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Let $H$ be a hyperellipitic curve of genus $g$ defined over $\mathbb{F}_q$. The Frobenius endomorphism operates on the divisor class group of $H$ and satisfies a characteristic polynomial $P\in\mathbb{Z}[T]$ of degree $2g$. This polynomial $P$ fulfils the equation $$P(T) = T^{2g} L(1/T),$$ i.e. $P$ is the reciprocal polynomial of $L$, where $L(T)$ denotes the numerator of the zeta-function of $H$ over $\mathbb{F}_q$.

Where do I find that statement (for citation)?

FYI: The statement can be found (without a proof) for example, as preprint of T. Lange, page 23, Theorem 2.35. In the case of elliptic curves ($g=1$), it can be found in the book of Koblitz "A course in number theory and cryptography" or Silverman "The Arithmetic of Elliptic Curves".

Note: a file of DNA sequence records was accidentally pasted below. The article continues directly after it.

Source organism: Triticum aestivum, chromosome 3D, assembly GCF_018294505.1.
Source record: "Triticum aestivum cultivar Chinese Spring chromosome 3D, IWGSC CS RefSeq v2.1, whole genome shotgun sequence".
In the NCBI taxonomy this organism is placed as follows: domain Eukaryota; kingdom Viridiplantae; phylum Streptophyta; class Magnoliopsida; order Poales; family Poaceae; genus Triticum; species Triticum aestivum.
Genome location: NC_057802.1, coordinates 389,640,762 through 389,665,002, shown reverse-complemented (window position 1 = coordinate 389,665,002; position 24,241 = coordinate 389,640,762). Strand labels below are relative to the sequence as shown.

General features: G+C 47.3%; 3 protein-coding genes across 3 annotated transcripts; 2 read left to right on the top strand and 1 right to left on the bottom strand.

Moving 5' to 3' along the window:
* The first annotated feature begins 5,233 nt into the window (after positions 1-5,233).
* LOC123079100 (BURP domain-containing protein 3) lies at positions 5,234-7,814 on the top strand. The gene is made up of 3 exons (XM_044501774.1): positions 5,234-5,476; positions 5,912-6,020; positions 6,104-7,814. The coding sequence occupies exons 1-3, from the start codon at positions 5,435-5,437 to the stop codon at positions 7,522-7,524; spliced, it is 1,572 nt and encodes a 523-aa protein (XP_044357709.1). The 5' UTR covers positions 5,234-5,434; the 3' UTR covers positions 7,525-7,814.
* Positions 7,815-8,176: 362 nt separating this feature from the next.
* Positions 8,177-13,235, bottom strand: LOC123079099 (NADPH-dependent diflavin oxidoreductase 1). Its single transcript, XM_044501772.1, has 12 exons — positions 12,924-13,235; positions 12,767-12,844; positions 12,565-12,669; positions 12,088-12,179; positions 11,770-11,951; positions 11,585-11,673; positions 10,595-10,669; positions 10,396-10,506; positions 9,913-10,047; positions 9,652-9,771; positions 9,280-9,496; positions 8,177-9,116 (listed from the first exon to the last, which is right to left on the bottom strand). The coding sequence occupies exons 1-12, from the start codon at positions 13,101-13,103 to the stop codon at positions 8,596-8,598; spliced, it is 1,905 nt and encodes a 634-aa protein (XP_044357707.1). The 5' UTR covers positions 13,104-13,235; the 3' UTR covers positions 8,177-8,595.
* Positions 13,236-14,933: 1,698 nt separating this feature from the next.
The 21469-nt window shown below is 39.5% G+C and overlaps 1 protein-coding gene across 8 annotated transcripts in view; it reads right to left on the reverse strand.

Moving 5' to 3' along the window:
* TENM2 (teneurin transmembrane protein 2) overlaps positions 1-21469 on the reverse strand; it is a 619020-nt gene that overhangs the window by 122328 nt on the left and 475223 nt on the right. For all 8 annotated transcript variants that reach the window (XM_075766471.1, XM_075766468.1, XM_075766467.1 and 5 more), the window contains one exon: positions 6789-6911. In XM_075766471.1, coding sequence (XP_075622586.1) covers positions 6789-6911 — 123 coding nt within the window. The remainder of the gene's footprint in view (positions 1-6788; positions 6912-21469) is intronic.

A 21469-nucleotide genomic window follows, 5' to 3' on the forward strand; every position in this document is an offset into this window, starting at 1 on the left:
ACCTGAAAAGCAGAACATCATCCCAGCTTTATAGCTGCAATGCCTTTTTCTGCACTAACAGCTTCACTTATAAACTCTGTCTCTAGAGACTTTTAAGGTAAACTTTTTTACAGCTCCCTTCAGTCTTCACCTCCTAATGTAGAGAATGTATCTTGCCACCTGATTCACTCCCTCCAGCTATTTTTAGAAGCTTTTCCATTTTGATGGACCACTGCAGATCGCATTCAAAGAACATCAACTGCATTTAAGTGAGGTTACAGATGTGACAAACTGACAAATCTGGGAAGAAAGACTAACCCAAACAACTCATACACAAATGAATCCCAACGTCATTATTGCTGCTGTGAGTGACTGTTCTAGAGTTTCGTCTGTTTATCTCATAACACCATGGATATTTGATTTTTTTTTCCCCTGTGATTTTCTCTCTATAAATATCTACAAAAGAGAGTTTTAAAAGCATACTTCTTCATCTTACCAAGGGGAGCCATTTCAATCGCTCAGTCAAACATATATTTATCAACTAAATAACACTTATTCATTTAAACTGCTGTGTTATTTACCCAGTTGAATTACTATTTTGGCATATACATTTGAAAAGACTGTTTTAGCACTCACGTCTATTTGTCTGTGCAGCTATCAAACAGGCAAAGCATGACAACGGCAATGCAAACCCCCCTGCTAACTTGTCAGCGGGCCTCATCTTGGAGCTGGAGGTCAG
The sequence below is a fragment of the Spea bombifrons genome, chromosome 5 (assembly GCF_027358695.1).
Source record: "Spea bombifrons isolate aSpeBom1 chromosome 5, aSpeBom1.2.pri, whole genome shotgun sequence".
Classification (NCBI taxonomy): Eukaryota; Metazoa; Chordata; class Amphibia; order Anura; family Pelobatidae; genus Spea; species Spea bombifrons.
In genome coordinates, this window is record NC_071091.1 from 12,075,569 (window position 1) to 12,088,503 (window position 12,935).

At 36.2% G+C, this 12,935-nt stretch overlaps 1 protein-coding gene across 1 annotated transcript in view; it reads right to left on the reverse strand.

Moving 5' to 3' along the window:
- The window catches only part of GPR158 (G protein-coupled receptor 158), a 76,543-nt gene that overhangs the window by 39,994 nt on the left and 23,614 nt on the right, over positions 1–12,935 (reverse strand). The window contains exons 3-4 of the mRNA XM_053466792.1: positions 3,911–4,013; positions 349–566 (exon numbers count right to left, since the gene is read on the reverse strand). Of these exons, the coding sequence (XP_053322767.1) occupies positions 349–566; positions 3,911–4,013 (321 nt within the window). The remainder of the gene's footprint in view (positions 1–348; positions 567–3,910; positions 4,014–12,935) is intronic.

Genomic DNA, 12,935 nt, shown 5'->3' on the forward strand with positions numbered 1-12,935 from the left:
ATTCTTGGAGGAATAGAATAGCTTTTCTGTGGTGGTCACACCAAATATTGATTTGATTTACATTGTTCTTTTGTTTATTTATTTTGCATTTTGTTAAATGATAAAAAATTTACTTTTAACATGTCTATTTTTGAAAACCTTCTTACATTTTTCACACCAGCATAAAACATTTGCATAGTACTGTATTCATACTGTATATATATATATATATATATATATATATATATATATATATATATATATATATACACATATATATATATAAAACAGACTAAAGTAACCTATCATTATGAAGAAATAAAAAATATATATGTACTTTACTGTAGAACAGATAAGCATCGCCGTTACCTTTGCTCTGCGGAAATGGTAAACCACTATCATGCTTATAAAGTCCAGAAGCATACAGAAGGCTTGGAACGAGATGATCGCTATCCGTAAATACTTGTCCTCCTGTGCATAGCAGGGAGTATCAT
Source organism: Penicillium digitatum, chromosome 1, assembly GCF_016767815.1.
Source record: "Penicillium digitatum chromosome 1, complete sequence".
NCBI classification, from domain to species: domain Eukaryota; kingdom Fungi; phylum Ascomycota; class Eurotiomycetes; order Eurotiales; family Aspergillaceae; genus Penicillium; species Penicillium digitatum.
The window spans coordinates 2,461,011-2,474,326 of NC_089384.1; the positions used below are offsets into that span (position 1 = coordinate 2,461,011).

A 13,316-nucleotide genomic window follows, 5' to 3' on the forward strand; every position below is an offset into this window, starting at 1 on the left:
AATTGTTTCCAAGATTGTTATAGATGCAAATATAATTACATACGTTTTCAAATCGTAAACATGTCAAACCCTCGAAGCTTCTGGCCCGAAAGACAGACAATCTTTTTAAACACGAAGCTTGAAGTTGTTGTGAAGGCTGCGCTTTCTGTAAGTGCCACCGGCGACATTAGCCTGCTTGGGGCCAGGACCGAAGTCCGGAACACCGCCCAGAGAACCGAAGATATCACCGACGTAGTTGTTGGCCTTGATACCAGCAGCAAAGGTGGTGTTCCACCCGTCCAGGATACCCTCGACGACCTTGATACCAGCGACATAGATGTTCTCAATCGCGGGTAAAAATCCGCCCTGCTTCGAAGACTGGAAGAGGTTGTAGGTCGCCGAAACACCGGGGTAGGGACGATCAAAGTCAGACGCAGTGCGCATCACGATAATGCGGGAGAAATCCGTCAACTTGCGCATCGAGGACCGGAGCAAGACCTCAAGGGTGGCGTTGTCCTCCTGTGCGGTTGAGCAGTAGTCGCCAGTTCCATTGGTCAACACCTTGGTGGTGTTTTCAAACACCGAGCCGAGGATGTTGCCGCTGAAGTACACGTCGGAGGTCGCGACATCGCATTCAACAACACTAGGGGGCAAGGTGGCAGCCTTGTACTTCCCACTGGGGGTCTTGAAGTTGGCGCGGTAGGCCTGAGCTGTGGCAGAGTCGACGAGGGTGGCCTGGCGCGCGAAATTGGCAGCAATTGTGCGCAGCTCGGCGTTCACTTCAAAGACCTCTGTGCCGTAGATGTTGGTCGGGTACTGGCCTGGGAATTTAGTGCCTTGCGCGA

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Weil, Courbes algébriques et Variétés abéliennes. –  Felipe Voloch Nov 8 '11 at 11:56
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And, you don't need to assume that the curve is hyperelliptic. –  Felipe Voloch Nov 8 '11 at 12:01
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E. Artin's thesis (cf. Collected Works) treated the hyperelliptic case, several years prior to Weil. One convenience there is quadratic reciprocity (at least in char not 2). –  paul garrett Nov 8 '11 at 13:54
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@paul: Artin certainly proved that $L(1)$ is the class number, but I am not sure about the full statement above which requires the action of Frobenius on the Jacobian, which may need the structure of the Jacobian as an abelian variety. –  Felipe Voloch Nov 8 '11 at 17:50
    
@Felipe Ah, yes, what you say is surely right. Indeed, beyond genus 1, people should be clear on the fact that Weil certainly does deserve credit for legitimizing "Jacobians" in an algebraic setting (as opposed to the "classical" setting, whether the Italian school or Abel-Jacobi). –  paul garrett Nov 11 '11 at 23:31
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